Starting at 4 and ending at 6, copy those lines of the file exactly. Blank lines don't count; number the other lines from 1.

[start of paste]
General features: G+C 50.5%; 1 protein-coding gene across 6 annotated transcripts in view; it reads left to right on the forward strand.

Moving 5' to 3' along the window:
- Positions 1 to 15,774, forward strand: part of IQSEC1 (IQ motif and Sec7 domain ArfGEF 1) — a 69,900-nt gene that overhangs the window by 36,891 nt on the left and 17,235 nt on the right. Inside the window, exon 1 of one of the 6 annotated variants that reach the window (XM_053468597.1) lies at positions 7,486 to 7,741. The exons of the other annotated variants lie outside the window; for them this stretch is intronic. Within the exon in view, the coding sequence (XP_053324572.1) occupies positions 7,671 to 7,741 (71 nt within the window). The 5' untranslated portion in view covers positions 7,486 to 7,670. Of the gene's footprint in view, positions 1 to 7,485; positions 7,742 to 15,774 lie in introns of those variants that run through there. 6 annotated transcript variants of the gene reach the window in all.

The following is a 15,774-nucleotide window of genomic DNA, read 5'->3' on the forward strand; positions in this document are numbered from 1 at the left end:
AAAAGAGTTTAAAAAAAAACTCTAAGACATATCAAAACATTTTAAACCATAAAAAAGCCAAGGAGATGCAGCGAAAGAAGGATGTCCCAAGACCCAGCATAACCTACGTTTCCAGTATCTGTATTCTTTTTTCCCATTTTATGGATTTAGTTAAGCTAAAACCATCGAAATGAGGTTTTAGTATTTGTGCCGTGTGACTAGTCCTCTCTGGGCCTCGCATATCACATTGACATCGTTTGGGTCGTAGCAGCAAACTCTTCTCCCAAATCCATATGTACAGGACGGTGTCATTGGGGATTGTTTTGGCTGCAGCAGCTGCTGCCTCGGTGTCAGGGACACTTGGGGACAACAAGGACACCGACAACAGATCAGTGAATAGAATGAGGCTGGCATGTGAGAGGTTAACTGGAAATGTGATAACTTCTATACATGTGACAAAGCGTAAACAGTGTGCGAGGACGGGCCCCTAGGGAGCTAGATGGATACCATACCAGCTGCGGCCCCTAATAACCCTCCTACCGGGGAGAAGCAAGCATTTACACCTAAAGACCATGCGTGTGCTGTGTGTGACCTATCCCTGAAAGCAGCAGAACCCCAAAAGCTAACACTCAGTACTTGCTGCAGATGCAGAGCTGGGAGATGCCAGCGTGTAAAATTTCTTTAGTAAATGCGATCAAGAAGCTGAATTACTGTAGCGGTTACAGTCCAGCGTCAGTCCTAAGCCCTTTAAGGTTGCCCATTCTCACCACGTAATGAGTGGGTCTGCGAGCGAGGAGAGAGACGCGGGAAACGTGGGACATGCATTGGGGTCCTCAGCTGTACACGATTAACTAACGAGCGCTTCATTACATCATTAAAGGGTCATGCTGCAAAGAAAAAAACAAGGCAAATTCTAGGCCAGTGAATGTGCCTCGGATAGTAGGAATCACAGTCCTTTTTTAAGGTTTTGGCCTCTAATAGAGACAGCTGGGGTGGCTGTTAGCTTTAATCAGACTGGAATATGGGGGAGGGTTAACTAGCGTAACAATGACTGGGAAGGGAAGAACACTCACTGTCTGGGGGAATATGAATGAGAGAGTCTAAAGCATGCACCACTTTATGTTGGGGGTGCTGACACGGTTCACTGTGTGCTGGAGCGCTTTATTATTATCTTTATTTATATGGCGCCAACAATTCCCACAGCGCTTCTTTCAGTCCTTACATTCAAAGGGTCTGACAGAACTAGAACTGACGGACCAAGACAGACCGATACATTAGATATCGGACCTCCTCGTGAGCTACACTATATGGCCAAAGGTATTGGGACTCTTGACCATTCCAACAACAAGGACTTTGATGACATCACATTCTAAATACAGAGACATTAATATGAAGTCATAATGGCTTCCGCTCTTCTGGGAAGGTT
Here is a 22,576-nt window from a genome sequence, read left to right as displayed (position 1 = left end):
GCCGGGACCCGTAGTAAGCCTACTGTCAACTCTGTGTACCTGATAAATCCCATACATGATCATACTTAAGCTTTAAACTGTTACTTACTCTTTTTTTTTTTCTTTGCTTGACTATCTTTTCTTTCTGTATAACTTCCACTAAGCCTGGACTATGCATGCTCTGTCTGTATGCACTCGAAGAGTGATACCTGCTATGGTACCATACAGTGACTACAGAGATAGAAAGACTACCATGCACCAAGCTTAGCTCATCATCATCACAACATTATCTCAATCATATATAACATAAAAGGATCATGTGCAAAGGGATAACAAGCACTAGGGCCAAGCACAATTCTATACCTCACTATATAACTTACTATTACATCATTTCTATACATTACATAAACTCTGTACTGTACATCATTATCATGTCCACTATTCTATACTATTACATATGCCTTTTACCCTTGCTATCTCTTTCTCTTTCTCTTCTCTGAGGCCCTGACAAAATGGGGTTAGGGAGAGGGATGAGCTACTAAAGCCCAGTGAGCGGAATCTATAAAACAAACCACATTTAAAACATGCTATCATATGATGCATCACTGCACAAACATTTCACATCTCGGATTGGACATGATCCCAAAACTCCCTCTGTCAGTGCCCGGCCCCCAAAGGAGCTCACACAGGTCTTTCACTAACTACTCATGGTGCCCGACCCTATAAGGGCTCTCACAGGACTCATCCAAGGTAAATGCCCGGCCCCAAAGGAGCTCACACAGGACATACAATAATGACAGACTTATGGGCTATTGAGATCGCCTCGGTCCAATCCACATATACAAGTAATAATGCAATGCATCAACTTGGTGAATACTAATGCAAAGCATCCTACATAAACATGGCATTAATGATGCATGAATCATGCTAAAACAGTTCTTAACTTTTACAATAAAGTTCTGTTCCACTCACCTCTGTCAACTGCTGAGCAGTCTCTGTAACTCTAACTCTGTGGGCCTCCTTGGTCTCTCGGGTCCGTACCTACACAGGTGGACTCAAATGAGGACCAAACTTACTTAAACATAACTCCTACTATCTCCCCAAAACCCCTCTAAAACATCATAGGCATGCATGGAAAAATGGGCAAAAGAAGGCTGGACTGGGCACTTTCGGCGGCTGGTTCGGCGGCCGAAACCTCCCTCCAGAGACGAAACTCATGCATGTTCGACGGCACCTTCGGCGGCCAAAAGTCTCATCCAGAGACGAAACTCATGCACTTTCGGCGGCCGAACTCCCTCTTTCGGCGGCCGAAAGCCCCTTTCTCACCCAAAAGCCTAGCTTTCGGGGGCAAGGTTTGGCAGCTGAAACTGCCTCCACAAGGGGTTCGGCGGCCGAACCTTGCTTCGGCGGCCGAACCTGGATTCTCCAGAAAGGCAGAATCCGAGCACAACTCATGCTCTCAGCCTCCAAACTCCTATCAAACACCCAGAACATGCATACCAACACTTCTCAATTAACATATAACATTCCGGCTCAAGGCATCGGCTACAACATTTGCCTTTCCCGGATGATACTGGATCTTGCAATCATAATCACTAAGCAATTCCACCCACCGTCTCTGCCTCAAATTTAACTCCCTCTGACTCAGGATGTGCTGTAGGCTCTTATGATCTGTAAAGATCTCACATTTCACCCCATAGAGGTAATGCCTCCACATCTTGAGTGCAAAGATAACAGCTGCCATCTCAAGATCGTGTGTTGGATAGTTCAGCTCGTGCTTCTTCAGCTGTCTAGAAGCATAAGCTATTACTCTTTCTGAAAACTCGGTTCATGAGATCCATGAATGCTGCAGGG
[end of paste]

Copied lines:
The following is a 15,774-nucleotide window of genomic DNA, read 5'->3' on the forward strand; positions in this document are numbered from 1 at the left end:
AAAAGAGTTTAAAAAAAAACTCTAAGACATATCAAAACATTTTAAACCATAAAAAAGCCAAGGAGATGCAGCGAAAGAAGGATGTCCCAAGACCCAGCATAACCTACGTTTCCAGTATCTGTATTCTTTTTTCCCATTTTATGGATTTAGTTAAGCTAAAACCATCGAAATGAGGTTTTAGTATTTGTGCCGTGTGACTAGTCCTCTCTGGGCCTCGCATATCACATTGACATCGTTTGGGTCGTAGCAGCAAACTCTTCTCCCAAATCCATATGTACAGGACGGTGTCATTGGGGATTGTTTTGGCTGCAGCAGCTGCTGCCTCGGTGTCAGGGACACTTGGGGACAACAAGGACACCGACAACAGATCAGTGAATAGAATGAGGCTGGCATGTGAGAGGTTAACTGGAAATGTGATAACTTCTATACATGTGACAAAGCGTAAACAGTGTGCGAGGACGGGCCCCTAGGGAGCTAGATGGATACCATACCAGCTGCGGCCCCTAATAACCCTCCTACCGGGGAGAAGCAAGCATTTACACCTAAAGACCATGCGTGTGCTGTGTGTGACCTATCCCTGAAAGCAGCAGAACCCCAAAAGCTAACACTCAGTACTTGCTGCAGATGCAGAGCTGGGAGATGCCAGCGTGTAAAATTTCTTTAGTAAATGCGATCAAGAAGCTGAATTACTGTAGCGGTTACAGTCCAGCGTCAGTCCTAAGCCCTTTAAGGTTGCCCATTCTCACCACGTAATGAGTGGGTCTGCGAGCGAGGAGAGAGACGCGGGAAACGTGGGACATGCATTGGGGTCCTCAGCTGTACACGATTAACTAACGAGCGCTTCATTACATCATTAAAGGGTCATGCTGCAAAGAAAAAAACAAGGCAAATTCTAGGCCAGTGAATGTGCCTCGGATAGTAGGAATCACAGTCCTTTTTTAAGGTTTTGGCCTCTAATAGAGACAGCTGGGGTGGCTGTTAGCTTTAATCAGACTGGAATATGGGGGAGGGTTAACTAGCGTAACAATGACTGGGAAGGGAAGAACACTCACTGTCTGGGGGAATATGAATGAGAGAGTCTAAAGCATGCACCACTTTATGTTGGGGGTGCTGACACGGTTCACTGTGTGCTGGAGCGCTTTATTATTATCTTTATTTATATGGCGCCAACAATTCCCACAGCGCTTCTTTCAGTCCTTACATTCAAAGGGTCTGACAGAACTAGAACTGACGGACCAAGACAGACCGATACATTAGATATCGGACCTCCTCGTGAGCTACACTATATGGCCAAAGGTATTGGGACTCTTGACCATTCCAACAACAAGGACTTTGATGACATCACATTCTAAATACAGAGACATTAATATGAAGTCATAATGGCTTCCGCTCTTCTGGGAAGGTT
Here is a 22,576-nt window from a genome sequence, read left to right as displayed (position 1 = left end):